Forage and fodder legumes play vital roles in sustainable farming practice, with approximately 110 million ha under production worldwide [5], a significant proportion of which is made up by members of the genus Medicago. Ensifer meliloti and E. medicae are known to nodulate and fix N2 with Medicago spp [6], although they have differences in host specificity. While E. meliloti strains do not nodulate M. murex, nodulate but do not fix N2 with M. polymorpha and nodulate but fix very poorly with M. arabica [7,8], they are able to nodulate and fix N2 with Medicago species originating from alkaline soils including the perennial M. sativa and the annuals M. littoralis and M. tornata [9,10]. In contrast, E. medicae strains can nodulate and fix N2 with annuals well adapted to acidic soils, such as M. murex, M. arabica and M. polymorpha [7,8].

The E. medicae strain WSM1369 was isolated from a nodule collected from M. sphaerocarpos growing at San Pietro di Rudas, near Aggius in Sardinia (Italy). This strain nodulates and fixes N2 effectively with M. polymorpha and M. sphaerocarpos [8]. Like M. murex and M. polymorpha, M. sphaerocarpos is an annual species which is tolerant of low pH soils [11], with studies suggesting that it only establishes N2-fixing associations with E. medicae strains [8,9]. However, owing to a paucity of symbiotic information, it is not yet clear whether M. sphaerocarpos fixes N2 with a wide range of E. medicae strains or if this ability is restricted to a smaller set of E. medicae accessions. Therefore, genome sequences of E. medicae strains effective with M. sphaerocarpos will provide a valuable genetic resource to further investigate the symbiotaxonomy of Medicago-nodulating rhizobia and will further enhance the existing available genome data for Ensifer microsymbionts [12-15]. Here we present a summary classification and a set of general features for this microsymbiont together with a description of its genome sequence and annotation.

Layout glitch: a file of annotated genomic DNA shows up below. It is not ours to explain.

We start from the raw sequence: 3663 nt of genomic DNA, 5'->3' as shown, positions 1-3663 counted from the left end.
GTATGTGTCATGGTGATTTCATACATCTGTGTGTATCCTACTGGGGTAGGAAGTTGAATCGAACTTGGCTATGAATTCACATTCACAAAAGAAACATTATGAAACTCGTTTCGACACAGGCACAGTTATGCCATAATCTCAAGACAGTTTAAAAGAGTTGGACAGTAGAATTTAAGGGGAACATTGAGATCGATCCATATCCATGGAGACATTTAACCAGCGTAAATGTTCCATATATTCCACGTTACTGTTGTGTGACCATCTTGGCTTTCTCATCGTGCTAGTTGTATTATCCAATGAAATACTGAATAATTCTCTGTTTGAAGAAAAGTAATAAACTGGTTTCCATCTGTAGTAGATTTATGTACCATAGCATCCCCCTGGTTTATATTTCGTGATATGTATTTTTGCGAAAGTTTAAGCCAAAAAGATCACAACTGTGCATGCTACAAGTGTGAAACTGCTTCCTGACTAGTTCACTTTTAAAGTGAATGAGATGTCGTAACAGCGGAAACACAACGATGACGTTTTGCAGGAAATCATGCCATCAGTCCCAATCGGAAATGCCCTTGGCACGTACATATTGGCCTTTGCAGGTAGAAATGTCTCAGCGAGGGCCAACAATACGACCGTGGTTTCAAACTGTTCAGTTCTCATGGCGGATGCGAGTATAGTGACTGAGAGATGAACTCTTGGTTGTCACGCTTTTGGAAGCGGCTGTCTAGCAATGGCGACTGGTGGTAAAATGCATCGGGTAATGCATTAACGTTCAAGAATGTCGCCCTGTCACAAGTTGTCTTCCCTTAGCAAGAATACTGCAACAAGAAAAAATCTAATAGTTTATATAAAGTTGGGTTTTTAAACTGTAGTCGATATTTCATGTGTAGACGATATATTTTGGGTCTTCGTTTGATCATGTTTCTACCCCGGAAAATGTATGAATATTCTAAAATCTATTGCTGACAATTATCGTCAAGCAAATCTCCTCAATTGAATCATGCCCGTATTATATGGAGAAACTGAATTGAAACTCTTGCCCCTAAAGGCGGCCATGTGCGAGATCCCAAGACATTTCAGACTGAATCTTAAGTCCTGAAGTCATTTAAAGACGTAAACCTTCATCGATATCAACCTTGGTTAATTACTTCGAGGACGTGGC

Classification and features

E. medicae WSM1369 is a motile, non-sporulating, non-encapsulated, Gram-negative rod in the order Rhizobiales of the class Alphaproteobacteria. The rod-shaped form varies in size with dimensions of approximately 0.25-0.5 μm in width and 1.0-1.5 μm in length (Figure 1 Left and 1 Center). It is fast growing, forming colonies within 3-4 days when grown on TY agar [16] or half strength Lupin Agar (½LA) [17] at 28°C. Colonies on ½LA are opaque, slightly domed and moderately mucoid with smooth margins (Figure 1 Right).

Figure 1

Images of Ensifer medicae WSM1369 using scanning (Left) and transmission (Center) electron microscopy and the appearance of colony morphology on half strength lupin agar (Right).

Minimum Information about the Genome Sequence (MIGS) is provided in Table 1. Figure 2 shows the phylogenetic neighborhood of E. medicae WSM1369 in a 16S rRNA sequence based tree. This strain shares 100% sequence identity (over 1290 bp) to the 16S rRNA of E. medicae A321T and E. medicae WSM419 [13] and 99% sequence identity (1362/1366 bp) to the 16S rRNA of E. meliloti Sm1021 [12].

Table 1

Classification and general features of Ensifer medicae WSM1369 according to the MIGS recommendations [18]